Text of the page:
“Joy to the children, far and near; what a wond’rous time of year! Isn’t it just grand to say: Merry Merry Christmas!”
Sometimes you just want to hear something that harkens back to the days your youth, whether or not it actually was. Yes, I grew up watching Mickey’s Christmas Carol every year, but this song makes full use of its power to sound like something much older.
The chorus actually sounds like 20-strong choir, donned in top hats and bonnets, knee deep in snow on a corner of a London street. The lyrics themselves are basically a Thomas Kincaide painting in word form. It evokes all the warm, cozy imagery of a an old-fashioned Victorian Christmas, all the while the uninitiated would never peg this as a song from a Mickey Mouse cartoon.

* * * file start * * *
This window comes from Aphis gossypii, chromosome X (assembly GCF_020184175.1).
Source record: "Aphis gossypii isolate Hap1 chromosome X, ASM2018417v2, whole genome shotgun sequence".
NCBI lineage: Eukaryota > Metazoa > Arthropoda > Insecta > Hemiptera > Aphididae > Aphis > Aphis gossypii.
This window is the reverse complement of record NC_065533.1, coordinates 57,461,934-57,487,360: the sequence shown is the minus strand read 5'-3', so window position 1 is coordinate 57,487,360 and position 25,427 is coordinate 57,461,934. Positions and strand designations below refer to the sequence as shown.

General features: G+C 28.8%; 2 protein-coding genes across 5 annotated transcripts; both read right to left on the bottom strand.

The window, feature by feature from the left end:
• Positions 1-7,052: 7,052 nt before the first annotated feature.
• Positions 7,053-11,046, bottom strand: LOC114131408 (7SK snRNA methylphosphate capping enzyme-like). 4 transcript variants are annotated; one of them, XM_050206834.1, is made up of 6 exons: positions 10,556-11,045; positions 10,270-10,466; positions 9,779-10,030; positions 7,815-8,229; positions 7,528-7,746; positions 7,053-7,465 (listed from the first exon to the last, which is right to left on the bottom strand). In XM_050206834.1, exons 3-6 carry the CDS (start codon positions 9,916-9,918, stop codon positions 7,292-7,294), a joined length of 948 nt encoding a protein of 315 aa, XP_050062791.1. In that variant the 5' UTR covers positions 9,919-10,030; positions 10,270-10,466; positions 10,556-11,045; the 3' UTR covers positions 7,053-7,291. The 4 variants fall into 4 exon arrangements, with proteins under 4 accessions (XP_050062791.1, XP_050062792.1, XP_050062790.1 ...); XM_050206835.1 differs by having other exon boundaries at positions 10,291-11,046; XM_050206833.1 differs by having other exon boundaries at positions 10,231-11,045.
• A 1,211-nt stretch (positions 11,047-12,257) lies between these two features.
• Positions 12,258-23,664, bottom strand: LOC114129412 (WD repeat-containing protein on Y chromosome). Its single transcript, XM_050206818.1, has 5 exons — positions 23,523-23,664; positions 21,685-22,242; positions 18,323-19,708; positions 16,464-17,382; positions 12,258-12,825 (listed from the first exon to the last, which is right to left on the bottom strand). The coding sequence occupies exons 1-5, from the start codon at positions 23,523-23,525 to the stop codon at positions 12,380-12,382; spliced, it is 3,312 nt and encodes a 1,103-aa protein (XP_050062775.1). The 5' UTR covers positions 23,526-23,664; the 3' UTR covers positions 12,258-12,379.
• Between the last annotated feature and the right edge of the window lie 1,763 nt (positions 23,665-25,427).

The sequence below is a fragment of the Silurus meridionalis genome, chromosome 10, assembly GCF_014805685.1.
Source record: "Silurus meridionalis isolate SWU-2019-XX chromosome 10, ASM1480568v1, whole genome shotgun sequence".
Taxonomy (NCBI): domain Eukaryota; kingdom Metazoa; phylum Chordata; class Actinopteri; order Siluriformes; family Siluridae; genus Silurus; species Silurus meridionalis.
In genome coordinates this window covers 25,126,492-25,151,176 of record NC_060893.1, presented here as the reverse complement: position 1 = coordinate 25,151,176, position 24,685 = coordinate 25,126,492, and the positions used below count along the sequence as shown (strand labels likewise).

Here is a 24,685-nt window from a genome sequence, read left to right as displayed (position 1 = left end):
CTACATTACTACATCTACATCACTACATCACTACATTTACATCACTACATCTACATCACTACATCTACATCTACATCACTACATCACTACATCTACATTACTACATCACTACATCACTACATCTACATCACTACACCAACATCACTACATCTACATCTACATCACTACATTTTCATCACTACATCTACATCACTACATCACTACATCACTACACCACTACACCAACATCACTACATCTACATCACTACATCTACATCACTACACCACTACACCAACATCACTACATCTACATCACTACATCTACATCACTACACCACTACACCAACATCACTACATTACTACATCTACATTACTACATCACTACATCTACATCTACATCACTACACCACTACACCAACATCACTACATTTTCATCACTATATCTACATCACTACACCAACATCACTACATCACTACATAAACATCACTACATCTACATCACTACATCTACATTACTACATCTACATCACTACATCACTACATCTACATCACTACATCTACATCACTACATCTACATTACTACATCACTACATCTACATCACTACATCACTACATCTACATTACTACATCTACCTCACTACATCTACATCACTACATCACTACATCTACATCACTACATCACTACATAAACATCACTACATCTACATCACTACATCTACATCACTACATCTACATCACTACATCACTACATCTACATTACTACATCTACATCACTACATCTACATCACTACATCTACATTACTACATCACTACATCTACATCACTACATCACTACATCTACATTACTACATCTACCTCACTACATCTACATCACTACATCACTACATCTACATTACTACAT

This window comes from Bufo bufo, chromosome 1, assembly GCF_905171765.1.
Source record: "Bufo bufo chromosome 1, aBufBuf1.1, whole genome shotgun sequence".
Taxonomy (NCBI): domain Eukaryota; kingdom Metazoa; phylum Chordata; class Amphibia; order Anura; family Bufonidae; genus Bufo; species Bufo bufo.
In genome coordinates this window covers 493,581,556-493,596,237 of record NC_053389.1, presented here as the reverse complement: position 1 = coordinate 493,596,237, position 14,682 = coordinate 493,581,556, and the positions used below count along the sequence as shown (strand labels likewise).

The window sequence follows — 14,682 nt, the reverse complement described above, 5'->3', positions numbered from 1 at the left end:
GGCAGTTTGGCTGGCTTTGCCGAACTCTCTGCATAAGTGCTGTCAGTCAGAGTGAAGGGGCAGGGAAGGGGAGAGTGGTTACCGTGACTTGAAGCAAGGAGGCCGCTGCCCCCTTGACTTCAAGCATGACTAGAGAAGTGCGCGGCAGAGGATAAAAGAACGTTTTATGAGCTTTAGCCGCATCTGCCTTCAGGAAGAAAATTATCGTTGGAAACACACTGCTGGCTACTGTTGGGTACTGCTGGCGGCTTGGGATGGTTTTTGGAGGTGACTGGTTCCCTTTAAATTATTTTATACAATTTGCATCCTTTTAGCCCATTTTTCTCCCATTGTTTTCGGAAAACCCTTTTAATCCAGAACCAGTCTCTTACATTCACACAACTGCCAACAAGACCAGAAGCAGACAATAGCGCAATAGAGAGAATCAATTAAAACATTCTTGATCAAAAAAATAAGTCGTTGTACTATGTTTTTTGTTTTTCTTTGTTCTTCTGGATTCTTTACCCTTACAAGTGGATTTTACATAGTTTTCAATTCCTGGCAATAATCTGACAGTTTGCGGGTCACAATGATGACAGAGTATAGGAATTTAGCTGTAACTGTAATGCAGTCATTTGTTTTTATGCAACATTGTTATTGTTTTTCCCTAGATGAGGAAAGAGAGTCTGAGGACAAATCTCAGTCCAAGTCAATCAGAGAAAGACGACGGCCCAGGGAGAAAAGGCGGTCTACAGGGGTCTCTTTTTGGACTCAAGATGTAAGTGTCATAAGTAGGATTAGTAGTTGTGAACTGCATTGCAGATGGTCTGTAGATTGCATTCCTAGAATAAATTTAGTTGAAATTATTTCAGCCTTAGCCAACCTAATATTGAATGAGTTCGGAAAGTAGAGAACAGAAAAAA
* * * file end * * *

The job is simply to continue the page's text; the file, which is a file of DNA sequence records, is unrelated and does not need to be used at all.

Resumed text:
3. 12 Days of Christmas (Phineas and Ferb: Christmas Vacation)
“THE ENTIRE TRI-STATE – You know what, how about just two of the three states? That’s fair, right? Deal?”
So I already described a good classic version of “12 Days of Christmas”, but what is, in my opinion, the best adapted version? Well…here you go.